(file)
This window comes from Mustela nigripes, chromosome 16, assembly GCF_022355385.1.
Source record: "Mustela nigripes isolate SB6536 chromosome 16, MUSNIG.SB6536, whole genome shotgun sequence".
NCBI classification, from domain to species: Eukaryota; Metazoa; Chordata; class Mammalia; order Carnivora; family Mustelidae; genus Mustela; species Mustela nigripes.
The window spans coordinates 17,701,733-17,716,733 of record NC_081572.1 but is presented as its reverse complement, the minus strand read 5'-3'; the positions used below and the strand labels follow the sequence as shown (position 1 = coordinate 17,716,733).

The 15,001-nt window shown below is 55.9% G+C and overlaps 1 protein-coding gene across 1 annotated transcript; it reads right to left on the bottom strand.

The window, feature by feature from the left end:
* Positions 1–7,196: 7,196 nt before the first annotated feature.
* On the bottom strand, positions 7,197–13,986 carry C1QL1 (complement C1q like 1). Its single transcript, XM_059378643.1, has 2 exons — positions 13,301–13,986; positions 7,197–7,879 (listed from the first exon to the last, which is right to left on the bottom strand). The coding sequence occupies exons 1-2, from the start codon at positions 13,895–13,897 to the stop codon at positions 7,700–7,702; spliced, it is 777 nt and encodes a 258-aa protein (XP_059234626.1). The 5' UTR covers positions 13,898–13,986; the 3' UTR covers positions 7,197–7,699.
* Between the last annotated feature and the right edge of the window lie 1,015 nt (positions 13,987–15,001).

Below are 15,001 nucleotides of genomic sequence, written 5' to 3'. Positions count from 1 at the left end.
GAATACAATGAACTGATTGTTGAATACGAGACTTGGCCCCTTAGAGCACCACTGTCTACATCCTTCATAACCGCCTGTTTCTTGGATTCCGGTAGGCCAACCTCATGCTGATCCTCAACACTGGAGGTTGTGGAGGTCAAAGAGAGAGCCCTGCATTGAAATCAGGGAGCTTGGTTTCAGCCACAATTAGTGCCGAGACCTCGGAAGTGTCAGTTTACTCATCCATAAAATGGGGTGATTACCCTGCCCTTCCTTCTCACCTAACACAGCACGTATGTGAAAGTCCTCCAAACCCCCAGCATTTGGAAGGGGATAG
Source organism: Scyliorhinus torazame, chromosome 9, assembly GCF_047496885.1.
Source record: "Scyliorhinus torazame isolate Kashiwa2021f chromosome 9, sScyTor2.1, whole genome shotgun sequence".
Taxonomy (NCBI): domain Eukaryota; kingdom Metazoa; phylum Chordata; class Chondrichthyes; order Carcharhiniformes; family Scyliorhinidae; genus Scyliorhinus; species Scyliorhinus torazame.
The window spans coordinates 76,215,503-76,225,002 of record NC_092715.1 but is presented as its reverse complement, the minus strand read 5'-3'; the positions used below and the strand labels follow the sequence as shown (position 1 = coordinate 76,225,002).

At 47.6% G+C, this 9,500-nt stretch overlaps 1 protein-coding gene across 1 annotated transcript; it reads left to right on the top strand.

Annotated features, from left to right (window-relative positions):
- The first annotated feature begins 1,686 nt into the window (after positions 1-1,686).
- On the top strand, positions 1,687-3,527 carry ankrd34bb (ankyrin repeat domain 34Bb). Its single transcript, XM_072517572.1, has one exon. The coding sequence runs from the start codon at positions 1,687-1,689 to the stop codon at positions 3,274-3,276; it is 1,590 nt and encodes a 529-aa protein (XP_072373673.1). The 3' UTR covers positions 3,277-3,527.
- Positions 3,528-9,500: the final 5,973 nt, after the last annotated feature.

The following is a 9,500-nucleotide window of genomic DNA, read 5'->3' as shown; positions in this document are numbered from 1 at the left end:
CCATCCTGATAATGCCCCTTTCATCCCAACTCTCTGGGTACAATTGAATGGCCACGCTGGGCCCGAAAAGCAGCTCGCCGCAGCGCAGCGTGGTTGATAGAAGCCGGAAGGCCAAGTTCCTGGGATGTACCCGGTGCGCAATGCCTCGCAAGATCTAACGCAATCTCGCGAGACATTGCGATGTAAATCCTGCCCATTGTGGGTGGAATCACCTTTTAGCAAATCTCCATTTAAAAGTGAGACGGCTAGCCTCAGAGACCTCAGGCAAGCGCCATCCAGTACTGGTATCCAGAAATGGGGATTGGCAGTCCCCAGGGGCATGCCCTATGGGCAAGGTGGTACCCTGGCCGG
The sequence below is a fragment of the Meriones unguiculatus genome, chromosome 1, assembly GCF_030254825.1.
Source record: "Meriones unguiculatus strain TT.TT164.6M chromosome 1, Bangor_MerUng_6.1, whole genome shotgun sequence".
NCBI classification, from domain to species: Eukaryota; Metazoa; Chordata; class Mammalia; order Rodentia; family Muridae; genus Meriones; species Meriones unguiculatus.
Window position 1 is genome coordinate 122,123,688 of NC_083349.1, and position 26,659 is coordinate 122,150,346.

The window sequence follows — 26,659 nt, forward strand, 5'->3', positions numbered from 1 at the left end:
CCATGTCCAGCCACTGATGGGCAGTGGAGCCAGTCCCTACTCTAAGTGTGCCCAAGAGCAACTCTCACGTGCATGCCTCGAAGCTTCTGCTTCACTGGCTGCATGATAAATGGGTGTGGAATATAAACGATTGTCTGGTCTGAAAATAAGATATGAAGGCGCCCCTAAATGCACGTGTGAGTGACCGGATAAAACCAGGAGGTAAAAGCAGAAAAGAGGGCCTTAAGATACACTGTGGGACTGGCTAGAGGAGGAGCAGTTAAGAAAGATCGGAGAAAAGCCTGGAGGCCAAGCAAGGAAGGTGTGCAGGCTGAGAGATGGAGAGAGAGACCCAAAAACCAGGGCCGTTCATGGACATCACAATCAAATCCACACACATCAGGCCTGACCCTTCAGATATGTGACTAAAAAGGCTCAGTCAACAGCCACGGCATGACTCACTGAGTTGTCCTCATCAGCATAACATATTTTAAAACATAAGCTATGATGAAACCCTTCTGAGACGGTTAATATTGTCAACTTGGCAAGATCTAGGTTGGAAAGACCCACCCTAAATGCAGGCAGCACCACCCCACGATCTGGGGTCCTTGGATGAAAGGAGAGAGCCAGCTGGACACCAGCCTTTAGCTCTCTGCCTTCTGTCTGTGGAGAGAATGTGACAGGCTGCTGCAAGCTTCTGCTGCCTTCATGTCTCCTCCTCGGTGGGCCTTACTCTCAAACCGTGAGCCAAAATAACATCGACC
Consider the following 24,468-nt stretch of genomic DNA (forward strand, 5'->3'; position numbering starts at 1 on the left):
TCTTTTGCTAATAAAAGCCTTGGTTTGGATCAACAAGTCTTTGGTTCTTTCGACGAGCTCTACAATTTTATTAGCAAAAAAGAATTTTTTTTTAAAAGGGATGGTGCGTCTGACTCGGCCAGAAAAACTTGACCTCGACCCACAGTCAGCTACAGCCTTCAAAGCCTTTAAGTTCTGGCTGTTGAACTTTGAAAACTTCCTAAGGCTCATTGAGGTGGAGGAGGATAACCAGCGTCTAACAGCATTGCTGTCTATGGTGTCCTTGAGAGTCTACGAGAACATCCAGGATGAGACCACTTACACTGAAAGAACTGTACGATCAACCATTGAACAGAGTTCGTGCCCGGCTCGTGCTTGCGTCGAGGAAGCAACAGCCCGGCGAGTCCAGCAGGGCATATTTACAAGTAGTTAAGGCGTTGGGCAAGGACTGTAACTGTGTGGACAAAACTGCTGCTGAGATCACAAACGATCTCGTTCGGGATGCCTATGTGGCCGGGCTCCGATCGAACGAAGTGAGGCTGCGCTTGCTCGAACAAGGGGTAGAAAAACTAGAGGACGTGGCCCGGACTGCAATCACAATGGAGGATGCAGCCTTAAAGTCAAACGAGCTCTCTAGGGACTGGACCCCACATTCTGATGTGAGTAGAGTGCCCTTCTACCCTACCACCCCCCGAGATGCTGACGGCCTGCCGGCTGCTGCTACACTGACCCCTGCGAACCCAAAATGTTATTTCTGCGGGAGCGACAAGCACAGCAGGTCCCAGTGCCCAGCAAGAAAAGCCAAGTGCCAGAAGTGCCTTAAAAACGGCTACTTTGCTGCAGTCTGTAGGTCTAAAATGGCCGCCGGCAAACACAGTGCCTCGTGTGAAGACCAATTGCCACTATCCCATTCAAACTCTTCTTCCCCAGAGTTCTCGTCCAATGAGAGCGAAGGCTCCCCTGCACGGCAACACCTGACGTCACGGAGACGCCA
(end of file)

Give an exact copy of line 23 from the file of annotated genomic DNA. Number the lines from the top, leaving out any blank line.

The sequence below is a fragment of the Meriones unguiculatus genome, chromosome 1, assembly GCF_030254825.1.